Candle Wax Stain Removal

Person Holding Candle. How to Remove Candle Wax.

How to Remove Candle Wax from a Variety of Surfaces.

Candle Wax Stain Removal

Spilled candle wax is a common problem. I’ve blown too hard when blowing out a candle and blew melted wax onto a surface. I’ve had candlesticks drip wax onto surfaces. Spilled candle wax, however it happened, is an unfortunate but all too real issue.

There really is no quick and easy way to remove candle wax but that doesn’t mean it can’t be done. All you need is a little patience and a good attitude that the outcome is a positive one.

Scrubbing, washing, scratching and scraping doesn’t cut it. But with your sleeves pulled up and a little knowledge, candle wax can be removed!

Removing Candle Wax from Fabric

Before beginning, make sure to read the label. If you don’t think the item you are removing the candle wax from can take the cleaning process, it’s best to bring it to the pros.

For washable fabrics, clothes, cloth napkins, tablecloth, etc. one of these methods will work for you.

The Iron Method

Wait for the wax to dry completely then carefully scrape off the hard wax with a dull butter knife or something similar. This may be all you have to do but, in most cases, you’ll be left with a little oily/greasy residue from the wax.

So now you’ll want to get a brown paper bag, tear a piece larger than the stained area, and place it over the stain. It can’t hurt to place a piece under the stain as well so it doesn’t transfer to a clean piece of fabric. If you don’t have a paper bag, a couple pieces of paper towel (layered together to make it thicker) should work as well.

Get out the clothes iron and turn it to a low heat. When it’s warm, run it over the paper, keep the iron moving, don’t let it sit in one spot. The residue will transfer to the paper. Change paper and repeat as needed. When finished was a usual, if necessary, rub a little liquid laundry detergent or dry-cleaning solvent into any stain that may remain. Let air dry before putting in the dryer to make sure the stain is gone.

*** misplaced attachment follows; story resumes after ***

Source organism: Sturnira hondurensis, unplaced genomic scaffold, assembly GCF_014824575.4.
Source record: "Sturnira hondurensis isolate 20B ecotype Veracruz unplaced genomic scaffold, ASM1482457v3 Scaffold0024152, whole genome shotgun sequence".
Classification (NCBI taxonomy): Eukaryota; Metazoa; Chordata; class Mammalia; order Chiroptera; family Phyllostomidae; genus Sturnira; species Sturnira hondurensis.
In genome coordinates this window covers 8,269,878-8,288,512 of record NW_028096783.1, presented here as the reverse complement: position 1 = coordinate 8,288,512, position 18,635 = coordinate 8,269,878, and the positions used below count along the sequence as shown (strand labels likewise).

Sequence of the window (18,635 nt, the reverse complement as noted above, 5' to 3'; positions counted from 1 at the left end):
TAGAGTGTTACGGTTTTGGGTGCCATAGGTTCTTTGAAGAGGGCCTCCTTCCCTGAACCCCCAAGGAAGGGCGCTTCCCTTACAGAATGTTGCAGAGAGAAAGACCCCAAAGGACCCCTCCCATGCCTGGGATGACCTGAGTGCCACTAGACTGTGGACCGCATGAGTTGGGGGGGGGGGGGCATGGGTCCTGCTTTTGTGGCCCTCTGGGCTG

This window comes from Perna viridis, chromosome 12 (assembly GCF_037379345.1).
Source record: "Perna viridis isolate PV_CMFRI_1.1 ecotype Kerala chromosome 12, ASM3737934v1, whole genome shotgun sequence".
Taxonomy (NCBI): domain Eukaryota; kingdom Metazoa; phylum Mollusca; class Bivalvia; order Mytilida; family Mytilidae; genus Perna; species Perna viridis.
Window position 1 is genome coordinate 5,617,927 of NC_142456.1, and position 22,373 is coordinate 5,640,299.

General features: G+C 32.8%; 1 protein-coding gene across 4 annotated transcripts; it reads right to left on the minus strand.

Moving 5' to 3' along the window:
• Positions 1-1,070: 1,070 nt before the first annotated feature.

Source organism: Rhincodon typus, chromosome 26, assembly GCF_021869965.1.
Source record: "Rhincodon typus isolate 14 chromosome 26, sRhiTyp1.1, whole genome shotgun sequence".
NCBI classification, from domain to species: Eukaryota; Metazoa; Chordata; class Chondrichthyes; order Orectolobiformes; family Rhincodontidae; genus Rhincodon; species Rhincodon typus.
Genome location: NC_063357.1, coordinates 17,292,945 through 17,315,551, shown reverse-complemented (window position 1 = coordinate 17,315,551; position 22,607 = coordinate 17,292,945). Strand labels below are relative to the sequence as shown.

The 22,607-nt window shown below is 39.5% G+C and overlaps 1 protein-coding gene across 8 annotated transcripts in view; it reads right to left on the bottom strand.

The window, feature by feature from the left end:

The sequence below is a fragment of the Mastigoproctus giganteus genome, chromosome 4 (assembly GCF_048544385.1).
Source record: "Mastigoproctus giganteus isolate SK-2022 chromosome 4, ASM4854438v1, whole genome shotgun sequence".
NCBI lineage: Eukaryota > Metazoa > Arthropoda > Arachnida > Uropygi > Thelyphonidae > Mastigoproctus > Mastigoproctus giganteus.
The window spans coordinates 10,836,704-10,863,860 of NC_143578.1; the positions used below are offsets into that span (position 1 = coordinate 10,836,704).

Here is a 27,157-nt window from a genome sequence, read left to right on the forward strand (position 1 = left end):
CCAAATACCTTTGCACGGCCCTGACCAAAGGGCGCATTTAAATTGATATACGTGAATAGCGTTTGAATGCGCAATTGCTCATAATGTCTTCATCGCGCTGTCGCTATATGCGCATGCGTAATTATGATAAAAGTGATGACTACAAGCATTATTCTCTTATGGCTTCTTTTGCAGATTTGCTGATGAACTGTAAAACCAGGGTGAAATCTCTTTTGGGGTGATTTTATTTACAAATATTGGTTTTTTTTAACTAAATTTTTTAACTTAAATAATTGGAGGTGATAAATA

If you do notice any dye stain remaining, blot with rubbing alcohol until gone. If the fabric is white you can also try using hydrogen peroxide by pouring a little over the stain and covering with a clean towel, let sit and check after 10 or 15 minutes. Rinse and wash again.

The Freezer Method

Put the item in the freezer for a bit and let the wax harden. When the wax is completely hard, take it out then carefully remove the hardened wax.

Follow the method above using the iron. It’s that simple.

Removing Candle Wax from Carpets

Do not remove wax from carpets until fully hardened. If you try before the wax is hard, you may rub it into the fibers further and create more staining and damage carpet fibers.

Either wait for the wax to harden or put ice cubes in a gallon size baggie and place on the wax. When hardened, carefully lift away from the carpet fibers with a dull edged knife. When you’ve lifted what you can with the knife, try using your fingernails to carefully get more of the bits of wax out.

Vacuum with attachment piece to remove any other bits of wax that remain. If any dye remains, wet a clean cloth with rubbing alcohol and dab, dab, dab until gone.

You can also use the iron method to remove any greasy/oily residue if necessary. Just be careful and be sure you have a piece of paper that extends beyond the size of the iron so you don’t scorch the carpet fibers.

There are commercial products that work well to remove candle wax stains. One is called Un-Du Candle Wax Remover. Just a few drops and it will dissolve wax.

Removing Candle Wax from Leather

Unfortunately, not all leathers will get stain free from candle wax spills. If you have a special handbag, jacket, or other item, it’s best to bring it in to a professional or for larger items call the pro out to the house.

If you happen to get candle wax on leather furniture (not suede) and only some leathers, you can try using a hair dryer and paper towels. There is no guarantee this will completely remove the staining though. I tried this once on a leather sofa and it worked enough to only leave a small stain behind.

Carefully move a hair dryer back and forth to heat the wax. Don’t keep the hair dryer too close to the wax as you don’t want it to blow the melting wax around.

As the wax starts to melt, keep a paper towel close allowing the wax to soak into the paper towel. Start working from the areas that have the least amount of wax working in towards the thicker clumps of wax.

It may help further if you have two people doing this. One to hold the blow dryer and the other soaking up the wax with the paper towel.

Treat with leather cleaner and conditioner when finished.

Removing Candle Wax from Wood

To clean wax from wood, let harden completely. Carefully use a dull edged knife, plastic scrapper or similar and lift the hard wax – with some of the remaining wax the scrapper can’t get, use your fingernail. Avoid scraping into the wood.

Wipe or vacuum up loose bits of wax. For finished surfaces, use a soft cloth and clean with furniture polish. For unfinished surfaces, try the iron method making sure the paper, paper towels extend beyond the surface of the iron.

Related Articles

Tips for Removing Candle Wax.